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Climate change whack-a-mole

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OLYMPUS DIGITAL CAMERALarge water desalinization plant installations that will replenish water supplies hit by shrinking aquifers are good and necessary things, but those plants require a tremendous amount of energy produced from heavily polluting coal-fired plants, a story in the March 18 New Yorker reported.

Uh-oh.

Devouring a passel of “mega-crabs” from the Chesapeake Bay is pretty great if you’re a big fan of the Maryland Blue Crab, but not so good if that enjoyment comes at the expense of the Bay’s oyster population.

Uh-oh again.

It’s hard not to get the feeling that addressing climate change and pollution is often a case of one step forward and two steps back. Or like a perverse game of whack-a-mole.

According to a recent Washington Post report, carbon pollution from power plants, factories and vehicles is settling in the ocean—resulting in super-sized crabs, lobsters and shrimp. While the crustaceans bulk up as they absorb CO2, high levels of carbon dioxide cause oysters to grow slower, the story continues. “In the Chesapeake Bay, where crabs eat oysters, this could lead to a multimillion [dollar] problem as mega crabs threaten the oyster industry.”

Increased levels of CO2 in the oceans make them more acidic. Science World Report says this is trouble for creatures with calcium carbonate shells such as oysters and corals because the more acidic waters cause them to form shells more slowly, making them more vulnerable to predatory sea creatures such as crabs and lobsters.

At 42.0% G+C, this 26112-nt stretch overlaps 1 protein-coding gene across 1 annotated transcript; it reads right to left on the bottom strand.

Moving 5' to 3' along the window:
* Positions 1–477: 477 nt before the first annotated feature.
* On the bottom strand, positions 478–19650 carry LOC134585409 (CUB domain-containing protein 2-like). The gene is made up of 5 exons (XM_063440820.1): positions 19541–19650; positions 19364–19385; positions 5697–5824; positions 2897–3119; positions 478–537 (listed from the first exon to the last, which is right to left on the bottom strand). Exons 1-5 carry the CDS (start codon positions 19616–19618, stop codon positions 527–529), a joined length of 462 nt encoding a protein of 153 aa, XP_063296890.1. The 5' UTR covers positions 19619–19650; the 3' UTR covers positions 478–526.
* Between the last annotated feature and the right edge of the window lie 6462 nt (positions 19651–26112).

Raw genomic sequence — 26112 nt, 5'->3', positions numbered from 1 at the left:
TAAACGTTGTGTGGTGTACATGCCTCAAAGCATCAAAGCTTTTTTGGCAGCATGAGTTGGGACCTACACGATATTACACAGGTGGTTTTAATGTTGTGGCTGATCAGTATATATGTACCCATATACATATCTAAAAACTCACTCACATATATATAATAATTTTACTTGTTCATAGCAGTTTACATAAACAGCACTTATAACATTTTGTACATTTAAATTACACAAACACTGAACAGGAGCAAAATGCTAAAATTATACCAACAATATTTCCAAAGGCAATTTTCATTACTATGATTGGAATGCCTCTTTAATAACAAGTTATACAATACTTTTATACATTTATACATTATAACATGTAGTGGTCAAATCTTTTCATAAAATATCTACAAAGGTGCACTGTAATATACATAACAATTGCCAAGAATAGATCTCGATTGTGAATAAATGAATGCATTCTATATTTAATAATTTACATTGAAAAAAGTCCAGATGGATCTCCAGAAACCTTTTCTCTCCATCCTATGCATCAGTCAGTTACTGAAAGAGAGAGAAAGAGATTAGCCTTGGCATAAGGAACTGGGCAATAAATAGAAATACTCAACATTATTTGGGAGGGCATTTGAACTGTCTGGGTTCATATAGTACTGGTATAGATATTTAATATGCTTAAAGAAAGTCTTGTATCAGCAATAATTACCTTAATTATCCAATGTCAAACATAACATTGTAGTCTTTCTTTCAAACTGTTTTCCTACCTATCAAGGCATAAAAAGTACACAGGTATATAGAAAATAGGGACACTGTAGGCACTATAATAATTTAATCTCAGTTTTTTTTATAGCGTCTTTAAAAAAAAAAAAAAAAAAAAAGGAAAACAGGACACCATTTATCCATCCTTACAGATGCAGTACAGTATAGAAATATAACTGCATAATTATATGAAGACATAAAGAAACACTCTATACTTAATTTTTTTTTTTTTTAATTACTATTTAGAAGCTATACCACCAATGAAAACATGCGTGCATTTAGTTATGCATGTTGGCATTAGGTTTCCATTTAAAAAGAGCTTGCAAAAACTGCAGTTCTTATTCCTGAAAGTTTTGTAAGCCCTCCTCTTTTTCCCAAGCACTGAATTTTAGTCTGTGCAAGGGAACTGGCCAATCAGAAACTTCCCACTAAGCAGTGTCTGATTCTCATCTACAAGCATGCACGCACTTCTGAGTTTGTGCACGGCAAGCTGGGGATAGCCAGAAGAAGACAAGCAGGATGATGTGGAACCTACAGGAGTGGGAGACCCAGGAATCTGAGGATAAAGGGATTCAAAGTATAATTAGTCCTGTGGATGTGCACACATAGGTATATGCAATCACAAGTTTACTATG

Research published in the journal Geology in 2009 found crustaceans grew larger more rapidly as CO2 pollution increased. Chesapeake blue crabs grew about four times faster in high-carbon tanks compared to their counterparts in low-carbon tanks. But oysters exposed to high CO2 conditions grew at one-quarter the speed of those in low-carbon tanks, according to the study.

The environmental impact of climate change on the oceans is not a top priority for most businesses other than fisheries or cruise lines, but it should be, according to NeboWeb environmental specialist Emily McClendon in a 2012 column for Environmental Leader. The issue is how to protect ocean benefits, from providing food sources to helping control sea level rise, McClendon wrote.

Her solution would put a monetary price on the oceans. Evaluate ocean benefits from a monetary perspective, she says, and assess the cost to maintain them, which provides governments with factual data for allocating those costs and enforcing their payment. Sounds good, but what is the likelihood of something like that happening? A new group — the Global Ocean Commissionwas formed in February with the goal to begin advising the United Nations on global governance of oceans by 2014. (That has echoes of the Law of Sea Treaty, encouraging my cynicism.)

So yeah maybe we’re making progress as another Earth Day comes and goes; slow and halting progress. There are too many moles—and not enough time—to whack them properly.

Image: Earth Day by -Snugg- via Flickr cc

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Written by William DiBenedetto

22 April, 2013 at 3:00 am

One Response

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  1. Reblogged this on Standard Climate.

    Standard Climate

    25 April, 2013 at 10:56 am


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